“Scottie would score four points and dominate the game,” said Steve Kerr, who always listed Pippen as his favorite teammate. “That’s what made him one of the best to ever play the game.”
I remember Phil Jackson once telling me Pippen was one of the brightest players he’s ever coached and Jackson several times talked with Pippen about joining his coaching staff.
“You can put him at any position you want and he knows the overall nature of what has to happen on the floor,” said Jackson.
And, yet, Pippen would, seemingly, do or say the dumbest things, sitting out that 1.8 seconds in the 1994 playoffs because Jackson selected Toni Kukoc for the game winning shot attempt, accusing Chicago fans of racism for not booing Kukoc when he played poorly—and Pippen personally liked Kukoc. There was a seemingly unending series of trade demands and public debates with management that left by the end even Jordan and Jackson condemning Pippen, with Jordan congratulating Dennis Rodman for being more mature.
That was in the beginning of the 1997-98 season, the dynasty’s dying moments, when Pippen announced on a November road trip during which he wasn’t playing because he delayed surgery that he was never going to play for the Bulls again, this being after both Jordan and Jackson, on one-year contracts, decided to return for one more season, so as not to leave Pippen alone.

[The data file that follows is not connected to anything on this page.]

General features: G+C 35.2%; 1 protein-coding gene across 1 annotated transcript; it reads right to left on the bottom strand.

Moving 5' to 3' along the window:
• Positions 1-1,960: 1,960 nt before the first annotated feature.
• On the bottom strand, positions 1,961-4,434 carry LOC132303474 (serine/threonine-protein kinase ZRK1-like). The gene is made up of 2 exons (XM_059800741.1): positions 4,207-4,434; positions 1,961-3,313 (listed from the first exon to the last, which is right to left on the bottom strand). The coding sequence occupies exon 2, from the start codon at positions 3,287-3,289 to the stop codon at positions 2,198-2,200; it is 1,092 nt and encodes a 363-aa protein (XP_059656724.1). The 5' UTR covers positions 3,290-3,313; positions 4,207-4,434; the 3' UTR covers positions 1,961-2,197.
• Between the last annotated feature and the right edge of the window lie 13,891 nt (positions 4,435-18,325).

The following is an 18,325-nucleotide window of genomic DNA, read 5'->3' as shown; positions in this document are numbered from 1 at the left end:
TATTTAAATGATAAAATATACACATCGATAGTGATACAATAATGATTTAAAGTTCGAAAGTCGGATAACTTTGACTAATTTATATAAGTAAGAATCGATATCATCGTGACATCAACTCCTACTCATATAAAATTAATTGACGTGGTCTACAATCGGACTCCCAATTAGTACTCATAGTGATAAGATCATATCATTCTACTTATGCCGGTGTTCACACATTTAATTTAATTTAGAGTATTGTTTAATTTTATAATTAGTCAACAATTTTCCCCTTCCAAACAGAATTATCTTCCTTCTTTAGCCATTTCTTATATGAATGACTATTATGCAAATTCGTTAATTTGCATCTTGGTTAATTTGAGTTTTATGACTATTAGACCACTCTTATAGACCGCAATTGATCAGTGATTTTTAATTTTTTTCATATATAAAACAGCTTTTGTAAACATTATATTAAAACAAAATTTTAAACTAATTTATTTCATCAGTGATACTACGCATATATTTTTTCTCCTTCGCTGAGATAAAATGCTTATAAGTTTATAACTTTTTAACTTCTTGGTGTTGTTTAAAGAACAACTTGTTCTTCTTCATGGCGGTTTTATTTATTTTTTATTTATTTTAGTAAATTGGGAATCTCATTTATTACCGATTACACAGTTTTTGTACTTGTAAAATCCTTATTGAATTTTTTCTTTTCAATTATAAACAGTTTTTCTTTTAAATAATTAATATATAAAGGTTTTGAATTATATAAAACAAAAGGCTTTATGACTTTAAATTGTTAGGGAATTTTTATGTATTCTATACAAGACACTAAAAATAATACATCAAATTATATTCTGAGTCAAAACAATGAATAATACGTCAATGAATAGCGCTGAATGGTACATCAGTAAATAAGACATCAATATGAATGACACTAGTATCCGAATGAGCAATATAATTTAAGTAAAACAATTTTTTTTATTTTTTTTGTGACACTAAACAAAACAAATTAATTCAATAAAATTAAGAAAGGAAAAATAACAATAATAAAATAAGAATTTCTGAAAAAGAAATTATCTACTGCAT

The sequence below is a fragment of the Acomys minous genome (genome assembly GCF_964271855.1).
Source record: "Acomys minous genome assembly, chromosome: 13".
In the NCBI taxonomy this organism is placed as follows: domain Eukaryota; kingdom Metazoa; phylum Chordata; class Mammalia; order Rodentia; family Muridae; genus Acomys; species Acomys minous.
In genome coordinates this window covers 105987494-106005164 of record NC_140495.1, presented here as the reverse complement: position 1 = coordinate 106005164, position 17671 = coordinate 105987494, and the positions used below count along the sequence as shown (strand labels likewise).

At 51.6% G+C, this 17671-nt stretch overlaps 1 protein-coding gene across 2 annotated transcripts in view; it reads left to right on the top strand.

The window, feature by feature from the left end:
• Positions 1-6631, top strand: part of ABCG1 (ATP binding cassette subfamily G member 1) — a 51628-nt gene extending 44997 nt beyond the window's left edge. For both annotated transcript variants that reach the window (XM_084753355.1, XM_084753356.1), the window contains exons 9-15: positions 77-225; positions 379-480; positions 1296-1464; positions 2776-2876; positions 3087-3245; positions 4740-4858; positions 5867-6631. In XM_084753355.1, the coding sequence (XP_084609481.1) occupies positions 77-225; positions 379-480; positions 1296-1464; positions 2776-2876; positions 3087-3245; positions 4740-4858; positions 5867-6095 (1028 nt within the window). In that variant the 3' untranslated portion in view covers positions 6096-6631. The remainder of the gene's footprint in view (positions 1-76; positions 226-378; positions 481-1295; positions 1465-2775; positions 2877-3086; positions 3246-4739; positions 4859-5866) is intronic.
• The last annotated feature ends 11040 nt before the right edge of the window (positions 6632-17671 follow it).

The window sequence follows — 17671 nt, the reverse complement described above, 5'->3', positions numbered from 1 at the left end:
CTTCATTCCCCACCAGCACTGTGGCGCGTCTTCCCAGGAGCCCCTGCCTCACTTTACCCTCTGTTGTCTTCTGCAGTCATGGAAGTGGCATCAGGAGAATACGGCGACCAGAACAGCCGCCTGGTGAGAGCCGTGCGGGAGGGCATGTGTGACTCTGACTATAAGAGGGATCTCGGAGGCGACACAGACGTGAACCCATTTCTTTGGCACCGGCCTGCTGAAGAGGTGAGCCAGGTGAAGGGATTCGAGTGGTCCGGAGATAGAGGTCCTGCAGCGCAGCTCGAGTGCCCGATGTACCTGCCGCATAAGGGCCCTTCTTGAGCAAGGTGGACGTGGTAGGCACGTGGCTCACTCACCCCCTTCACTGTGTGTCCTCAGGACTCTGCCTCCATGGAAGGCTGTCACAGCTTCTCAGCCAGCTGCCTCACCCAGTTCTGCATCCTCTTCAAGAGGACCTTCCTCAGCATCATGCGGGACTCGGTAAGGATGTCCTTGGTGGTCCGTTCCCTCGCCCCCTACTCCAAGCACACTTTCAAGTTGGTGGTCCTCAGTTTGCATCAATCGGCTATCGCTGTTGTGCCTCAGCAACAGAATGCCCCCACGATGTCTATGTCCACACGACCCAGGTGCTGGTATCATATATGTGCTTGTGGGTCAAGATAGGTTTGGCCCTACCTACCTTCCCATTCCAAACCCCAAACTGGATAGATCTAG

But then Pippen would return in January, and the team took off, immediately winning 10 of 12, the languid Pippen the picture of grace and athletic poetry of motion. Really, he was simply beautiful to watch with those long, gliding strides and a sort of playing arrogance forged in the refusal to be cowed by events and his own missteps.
I remember talking many times about that with Pippen’s former agent, Jimmy Sexton. We’d marvel at all the controversies swirling around Pippen and his almost insouciant indifference. I remember one time the team was in Boston and Pippen had went off about his favorite foil, then Bulls general manager Jerry Krause. Pippen had called Krause a bunch of unkindly names—Jordan would as well, but not to reporters—over some contract dispute.
The next day when the team was arriving for practice back home, Pippen saw the huge crowd of reporters waiting and was curious. He went over to Jackson and asked if something had happened, why they were all there. Jackson smiled. “They’re here for you,” he said. Pippen was mystified. He didn’t know why.
I thought Sexton, with whom Pippen is now estranged, had summed him up best.
"Mostly, I'd say Scottie is an easygoing and relaxed kind of guy," Sexton told me then. "But the chairs (he’d thrown one onto the court that season in anger), the other things he does, it's a frustration with things that develop at certain times. He can be stubborn, but that helps him. Most players you see, if they have the kind of scrutiny Scottie has had, their play drops off. Not Scottie. He never lets these things affect him, so really that stubbornness helps him. Sometimes you'd like to see him not do certain things, but he continues to respond through all the adversity. It's always been that way with Scottie."
I remember the famous 1.8 second strike in the series with the Knicks. Jordan was playing baseball then and couldn’t believe it. He called Jackson the next morning.
“He apologized,” Jackson told Jordan, “but he’s not contrite.”
Yes, Pippen never wavered in his belief that he was right and Jackson was at fault.